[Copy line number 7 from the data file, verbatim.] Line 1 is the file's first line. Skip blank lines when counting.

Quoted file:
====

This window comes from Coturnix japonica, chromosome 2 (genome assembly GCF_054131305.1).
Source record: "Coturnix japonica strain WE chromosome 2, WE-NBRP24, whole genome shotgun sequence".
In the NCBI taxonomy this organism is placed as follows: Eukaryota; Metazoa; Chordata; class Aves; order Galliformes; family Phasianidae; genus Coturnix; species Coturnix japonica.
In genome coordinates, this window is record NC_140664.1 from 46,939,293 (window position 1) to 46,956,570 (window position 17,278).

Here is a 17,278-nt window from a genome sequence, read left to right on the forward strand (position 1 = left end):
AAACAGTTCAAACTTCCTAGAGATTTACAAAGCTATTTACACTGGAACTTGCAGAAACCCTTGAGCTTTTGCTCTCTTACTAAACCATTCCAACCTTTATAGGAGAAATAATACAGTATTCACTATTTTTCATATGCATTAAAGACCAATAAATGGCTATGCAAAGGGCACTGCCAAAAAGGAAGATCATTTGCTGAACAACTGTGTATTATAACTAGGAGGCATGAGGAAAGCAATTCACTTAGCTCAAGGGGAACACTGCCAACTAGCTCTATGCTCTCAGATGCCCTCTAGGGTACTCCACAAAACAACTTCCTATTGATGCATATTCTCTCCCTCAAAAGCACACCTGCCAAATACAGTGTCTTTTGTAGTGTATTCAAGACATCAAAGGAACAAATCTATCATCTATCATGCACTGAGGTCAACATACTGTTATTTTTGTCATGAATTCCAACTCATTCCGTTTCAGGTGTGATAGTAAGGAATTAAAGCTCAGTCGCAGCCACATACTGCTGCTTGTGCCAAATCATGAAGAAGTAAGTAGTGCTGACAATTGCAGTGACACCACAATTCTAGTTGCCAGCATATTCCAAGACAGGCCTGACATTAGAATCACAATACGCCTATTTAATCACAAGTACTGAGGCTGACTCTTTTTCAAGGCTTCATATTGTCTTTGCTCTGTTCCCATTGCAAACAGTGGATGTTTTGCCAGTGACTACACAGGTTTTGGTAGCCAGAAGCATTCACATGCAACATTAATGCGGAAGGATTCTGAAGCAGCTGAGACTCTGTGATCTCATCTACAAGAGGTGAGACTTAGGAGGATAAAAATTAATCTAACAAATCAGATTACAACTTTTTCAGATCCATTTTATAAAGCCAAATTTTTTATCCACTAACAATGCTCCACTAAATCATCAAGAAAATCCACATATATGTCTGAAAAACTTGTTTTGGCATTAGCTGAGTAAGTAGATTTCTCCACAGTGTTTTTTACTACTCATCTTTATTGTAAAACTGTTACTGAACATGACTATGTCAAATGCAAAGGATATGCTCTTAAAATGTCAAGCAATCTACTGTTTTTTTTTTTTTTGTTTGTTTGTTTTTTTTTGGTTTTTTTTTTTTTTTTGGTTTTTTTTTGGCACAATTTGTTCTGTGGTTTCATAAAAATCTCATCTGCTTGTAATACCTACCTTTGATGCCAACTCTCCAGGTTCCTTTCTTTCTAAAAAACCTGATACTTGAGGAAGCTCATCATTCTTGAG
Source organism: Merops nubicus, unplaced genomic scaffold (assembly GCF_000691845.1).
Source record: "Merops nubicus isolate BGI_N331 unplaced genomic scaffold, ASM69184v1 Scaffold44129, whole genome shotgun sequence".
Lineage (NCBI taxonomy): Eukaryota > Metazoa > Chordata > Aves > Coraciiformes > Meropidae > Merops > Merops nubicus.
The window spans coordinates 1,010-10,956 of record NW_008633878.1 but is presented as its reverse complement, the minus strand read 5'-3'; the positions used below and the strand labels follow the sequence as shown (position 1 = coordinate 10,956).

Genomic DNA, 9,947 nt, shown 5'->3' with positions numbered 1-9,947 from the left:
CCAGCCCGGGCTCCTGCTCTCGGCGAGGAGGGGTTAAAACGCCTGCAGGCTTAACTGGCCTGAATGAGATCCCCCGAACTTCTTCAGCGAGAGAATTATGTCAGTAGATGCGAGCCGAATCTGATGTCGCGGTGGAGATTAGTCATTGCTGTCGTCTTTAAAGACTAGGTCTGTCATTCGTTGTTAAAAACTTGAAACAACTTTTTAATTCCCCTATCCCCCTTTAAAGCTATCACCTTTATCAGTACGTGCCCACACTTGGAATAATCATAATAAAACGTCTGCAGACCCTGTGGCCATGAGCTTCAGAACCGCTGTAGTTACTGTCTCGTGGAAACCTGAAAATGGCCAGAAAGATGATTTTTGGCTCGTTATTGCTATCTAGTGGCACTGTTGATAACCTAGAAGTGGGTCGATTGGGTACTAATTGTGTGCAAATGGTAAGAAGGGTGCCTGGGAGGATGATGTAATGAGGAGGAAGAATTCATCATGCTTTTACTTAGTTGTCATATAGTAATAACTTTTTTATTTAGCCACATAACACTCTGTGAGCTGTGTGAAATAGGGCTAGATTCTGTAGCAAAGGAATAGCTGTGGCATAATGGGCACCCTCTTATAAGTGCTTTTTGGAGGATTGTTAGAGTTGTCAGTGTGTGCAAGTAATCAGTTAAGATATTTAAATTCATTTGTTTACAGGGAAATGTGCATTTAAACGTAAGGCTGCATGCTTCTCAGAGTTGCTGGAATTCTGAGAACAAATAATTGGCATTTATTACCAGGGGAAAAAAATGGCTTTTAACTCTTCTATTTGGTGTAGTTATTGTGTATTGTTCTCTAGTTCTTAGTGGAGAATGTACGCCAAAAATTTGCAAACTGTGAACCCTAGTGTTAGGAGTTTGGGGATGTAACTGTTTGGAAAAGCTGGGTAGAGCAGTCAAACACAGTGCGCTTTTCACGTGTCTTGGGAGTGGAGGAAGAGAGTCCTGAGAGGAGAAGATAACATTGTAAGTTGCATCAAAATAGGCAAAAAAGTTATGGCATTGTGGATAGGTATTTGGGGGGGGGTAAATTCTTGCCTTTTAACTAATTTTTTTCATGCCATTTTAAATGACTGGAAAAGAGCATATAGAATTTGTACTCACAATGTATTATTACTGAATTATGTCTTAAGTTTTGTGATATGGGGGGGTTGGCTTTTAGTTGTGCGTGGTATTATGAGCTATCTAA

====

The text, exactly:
Source organism: Merops nubicus, unplaced genomic scaffold (assembly GCF_000691845.1).